Pfh1p was also essential in mitochondria (Table (Table2),2), where its depletion resulted in rapid loss of mtDNA and very slow growth (Fig. (Fig.33 and and5).5). Of the eight helicases that localize to S. pombe mitochondria (32), six are likely RNA helicases (2). Therefore, Pfh1p may be one of the (or even the only) replicative helicase for S. pombe mtDNA. In S. cerevisiae, pif1Δ cells frequently generate respiratory deficient cells and lose mtDNA altogether at high temperatures (28, 55). Nonetheless, ScPif1p was unable to substitute for mitochondrial Pfh1p, even though it localized properly to S. pombe mitochondria (Fig. (Fig.6).6). However, the mitochondrial genomes of these two yeasts are very different both in size and in AT content (17, 29), which may explain why ScPif1p cannot provide the mitochondrial Pfh1p functions. The hPIF1p helicase localizes to human (18) and S. pombe mitochondria (Fig. (Fig.6)6) and was partially able to supply the mitochondrial functions of Pfh1p (Fig. (Fig.6).6). Although mPif1p cannot be essential for replication of mtDNA since mpif1−/− mice are viable (45), mammalian Pif1-like proteins may contribute to replication of mtDNA, perhaps in concert with Twinkle, a 5′-3′ DNA helicase that is thought to be the replicative helicase for mammalian mtDNA (46, 53).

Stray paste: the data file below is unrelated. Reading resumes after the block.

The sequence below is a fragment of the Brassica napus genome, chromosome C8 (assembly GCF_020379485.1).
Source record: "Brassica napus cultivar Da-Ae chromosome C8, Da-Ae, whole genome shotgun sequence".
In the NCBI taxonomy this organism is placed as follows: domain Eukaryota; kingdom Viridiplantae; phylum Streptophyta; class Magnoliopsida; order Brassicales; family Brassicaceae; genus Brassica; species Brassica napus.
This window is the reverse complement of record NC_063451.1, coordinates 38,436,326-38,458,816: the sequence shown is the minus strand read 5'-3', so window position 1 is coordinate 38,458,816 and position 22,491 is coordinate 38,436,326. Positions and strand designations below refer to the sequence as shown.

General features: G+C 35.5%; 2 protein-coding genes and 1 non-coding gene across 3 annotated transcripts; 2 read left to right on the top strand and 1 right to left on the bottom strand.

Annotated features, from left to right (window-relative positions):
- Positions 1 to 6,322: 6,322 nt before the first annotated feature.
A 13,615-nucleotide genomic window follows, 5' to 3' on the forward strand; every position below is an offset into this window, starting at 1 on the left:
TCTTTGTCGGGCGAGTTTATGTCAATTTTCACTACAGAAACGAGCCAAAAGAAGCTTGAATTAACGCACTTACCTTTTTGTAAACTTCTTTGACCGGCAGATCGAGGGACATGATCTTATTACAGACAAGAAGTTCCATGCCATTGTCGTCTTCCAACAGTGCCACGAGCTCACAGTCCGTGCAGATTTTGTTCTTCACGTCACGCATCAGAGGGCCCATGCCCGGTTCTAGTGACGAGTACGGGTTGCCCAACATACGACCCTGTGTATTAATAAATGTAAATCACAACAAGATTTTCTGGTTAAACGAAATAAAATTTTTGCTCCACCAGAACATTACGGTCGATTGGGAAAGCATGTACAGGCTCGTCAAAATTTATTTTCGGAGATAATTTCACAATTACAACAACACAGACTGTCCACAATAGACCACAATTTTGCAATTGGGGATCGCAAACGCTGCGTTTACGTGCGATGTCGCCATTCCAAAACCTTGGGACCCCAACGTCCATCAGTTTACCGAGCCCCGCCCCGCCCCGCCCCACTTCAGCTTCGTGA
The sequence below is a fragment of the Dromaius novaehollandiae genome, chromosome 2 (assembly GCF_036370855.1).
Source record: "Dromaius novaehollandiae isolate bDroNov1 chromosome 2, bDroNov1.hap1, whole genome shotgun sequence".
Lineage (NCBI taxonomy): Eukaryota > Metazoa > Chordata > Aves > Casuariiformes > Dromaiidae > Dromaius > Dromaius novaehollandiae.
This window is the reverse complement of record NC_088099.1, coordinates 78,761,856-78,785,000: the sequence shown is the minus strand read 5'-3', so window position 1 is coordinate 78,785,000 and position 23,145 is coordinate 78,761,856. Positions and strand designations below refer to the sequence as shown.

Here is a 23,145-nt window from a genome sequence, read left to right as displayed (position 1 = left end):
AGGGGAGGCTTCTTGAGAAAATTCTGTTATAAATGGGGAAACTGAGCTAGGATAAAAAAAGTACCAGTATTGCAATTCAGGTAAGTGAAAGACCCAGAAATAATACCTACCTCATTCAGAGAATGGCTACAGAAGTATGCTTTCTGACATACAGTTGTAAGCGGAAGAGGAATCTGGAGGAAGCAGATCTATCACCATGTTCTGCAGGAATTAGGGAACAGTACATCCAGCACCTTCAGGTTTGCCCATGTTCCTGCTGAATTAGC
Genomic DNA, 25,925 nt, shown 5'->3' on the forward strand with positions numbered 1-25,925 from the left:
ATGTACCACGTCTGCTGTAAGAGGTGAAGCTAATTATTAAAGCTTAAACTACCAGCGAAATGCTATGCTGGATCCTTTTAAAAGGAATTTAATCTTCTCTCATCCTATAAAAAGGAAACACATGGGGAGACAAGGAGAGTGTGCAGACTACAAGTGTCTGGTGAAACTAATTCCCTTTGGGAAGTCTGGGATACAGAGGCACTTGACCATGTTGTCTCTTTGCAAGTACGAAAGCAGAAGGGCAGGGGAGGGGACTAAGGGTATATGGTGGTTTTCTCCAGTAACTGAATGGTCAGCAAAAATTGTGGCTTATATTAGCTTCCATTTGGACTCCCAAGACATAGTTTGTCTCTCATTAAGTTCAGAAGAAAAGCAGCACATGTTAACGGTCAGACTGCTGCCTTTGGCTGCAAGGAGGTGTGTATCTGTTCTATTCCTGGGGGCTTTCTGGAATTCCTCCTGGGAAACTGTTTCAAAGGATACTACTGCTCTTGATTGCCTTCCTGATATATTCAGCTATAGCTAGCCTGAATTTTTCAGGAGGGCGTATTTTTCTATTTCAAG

We conclude that the S. pombe Pfh1p DNA helicase is not functionally identical to either ScRrm3p or ScPif1p but rather shares functions with both. Like ScPif1p, Pfh1p is required for maintenance of mtDNA, while both ScRrm3p and Pfh1p have important roles in chromosomal replication. Although Rrm3p function is not essential in S. cerevisiae, the essential nuclear function(s) of Pfh1p in S. pombe can be supplied by ScRrm3p (Fig. (Fig.6).6). An appealing model is that replication of one or more loci in S. pombe is absolutely dependent on a ScRrm3p-like role in bypassing protein complexes. For example, ScRrm3p helps replication forks move through the ~125-bp S. cerevisiae centromeres (21). If Pfh1p has a similar function, cells might not be able to compensate for its loss since the heterochromatic S. pombe centromeres are ≥35 kb in size (41).
We thank M. Rose and S. Clark for the mCherry-kanMX6 construct, C. Webb for assistance in constructing the gar2-mcherry strain, and N. Sedighi for initiating the heterologous complementation experiments. We thank J. C. Ribas for the pJR vector series; P. Russell for the rad22-RFP strain; T. Carr for the pREP82-cre plasmid; M. Mateyak for the hPIF1 cDNA; and A. Azvolinsky, C. Tuzon, and C. Webb for their critical readings of the manuscript.
This study was supported in part by a predoctoral fellowship to S.F.P. from the Susan G. Komen Breast Cancer Foundation, an NIH Cancer Training grant 5T32CA009528-22 (S.D.A.), and NIH grant R37GM 026938 to V.A.Z.
Published ahead of print on 25 August 2008.